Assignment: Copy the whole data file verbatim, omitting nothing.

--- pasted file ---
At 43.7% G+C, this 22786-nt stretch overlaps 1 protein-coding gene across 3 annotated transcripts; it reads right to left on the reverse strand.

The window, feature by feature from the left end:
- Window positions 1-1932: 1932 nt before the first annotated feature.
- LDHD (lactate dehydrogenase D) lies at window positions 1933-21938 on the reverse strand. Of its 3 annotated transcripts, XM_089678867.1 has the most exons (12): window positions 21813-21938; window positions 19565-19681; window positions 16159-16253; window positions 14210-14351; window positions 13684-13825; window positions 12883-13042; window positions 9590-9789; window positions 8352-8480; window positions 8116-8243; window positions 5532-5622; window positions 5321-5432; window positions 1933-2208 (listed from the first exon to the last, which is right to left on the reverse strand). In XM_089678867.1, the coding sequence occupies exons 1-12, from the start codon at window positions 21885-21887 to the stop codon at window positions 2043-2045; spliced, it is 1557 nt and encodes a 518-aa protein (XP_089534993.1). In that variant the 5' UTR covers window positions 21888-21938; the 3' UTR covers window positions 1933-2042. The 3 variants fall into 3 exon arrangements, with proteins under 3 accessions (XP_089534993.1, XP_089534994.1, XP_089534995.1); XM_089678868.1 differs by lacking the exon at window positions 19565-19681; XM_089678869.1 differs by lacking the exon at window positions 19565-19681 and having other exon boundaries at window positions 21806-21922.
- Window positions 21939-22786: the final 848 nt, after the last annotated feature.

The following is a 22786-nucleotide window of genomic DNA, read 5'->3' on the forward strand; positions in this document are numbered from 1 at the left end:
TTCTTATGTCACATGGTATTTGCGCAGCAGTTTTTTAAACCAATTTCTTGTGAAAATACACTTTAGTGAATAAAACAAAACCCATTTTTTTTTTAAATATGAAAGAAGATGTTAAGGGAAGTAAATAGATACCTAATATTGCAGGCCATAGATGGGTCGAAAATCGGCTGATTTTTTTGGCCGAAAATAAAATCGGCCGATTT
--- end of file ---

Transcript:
At 43.7% G+C, this 22786-nt stretch overlaps 1 protein-coding gene across 3 annotated transcripts; it reads right to left on the reverse strand.

The window, feature by feature from the left end:
- Window positions 1-1932: 1932 nt before the first annotated feature.
- LDHD (lactate dehydrogenase D) lies at window positions 1933-21938 on the reverse strand. Of its 3 annotated transcripts, XM_089678867.1 has the most exons (12): window positions 21813-21938; window positions 19565-19681; window positions 16159-16253; window positions 14210-14351; window positions 13684-13825; window positions 12883-13042; window positions 9590-9789; window positions 8352-8480; window positions 8116-8243; window positions 5532-5622; window positions 5321-5432; window positions 1933-2208 (listed from the first exon to the last, which is right to left on the reverse strand). In XM_089678867.1, the coding sequence occupies exons 1-12, from the start codon at window positions 21885-21887 to the stop codon at window positions 2043-2045; spliced, it is 1557 nt and encodes a 518-aa protein (XP_089534993.1). In that variant the 5' UTR covers window positions 21888-21938; the 3' UTR covers window positions 1933-2042. The 3 variants fall into 3 exon arrangements, with proteins under 3 accessions (XP_089534993.1, XP_089534994.1, XP_089534995.1); XM_089678868.1 differs by lacking the exon at window positions 19565-19681; XM_089678869.1 differs by lacking the exon at window positions 19565-19681 and having other exon boundaries at window positions 21806-21922.
- Window positions 21939-22786: the final 848 nt, after the last annotated feature.

The following is a 22786-nucleotide window of genomic DNA, read 5'->3' on the forward strand; positions in this document are numbered from 1 at the left end:
TTCTTATGTCACATGGTATTTGCGCAGCAGTTTTTTAAACCAATTTCTTGTGAAAATACACTTTAGTGAATAAAACAAAACCCATTTTTTTTTTAAATATGAAAGAAGATGTTAAGGGAAGTAAATAGATACCTAATATTGCAGGCCATAGATGGGTCGAAAATCGGCTGATTTTTTTGGCCGAAAATAAAATCGGCCGATTT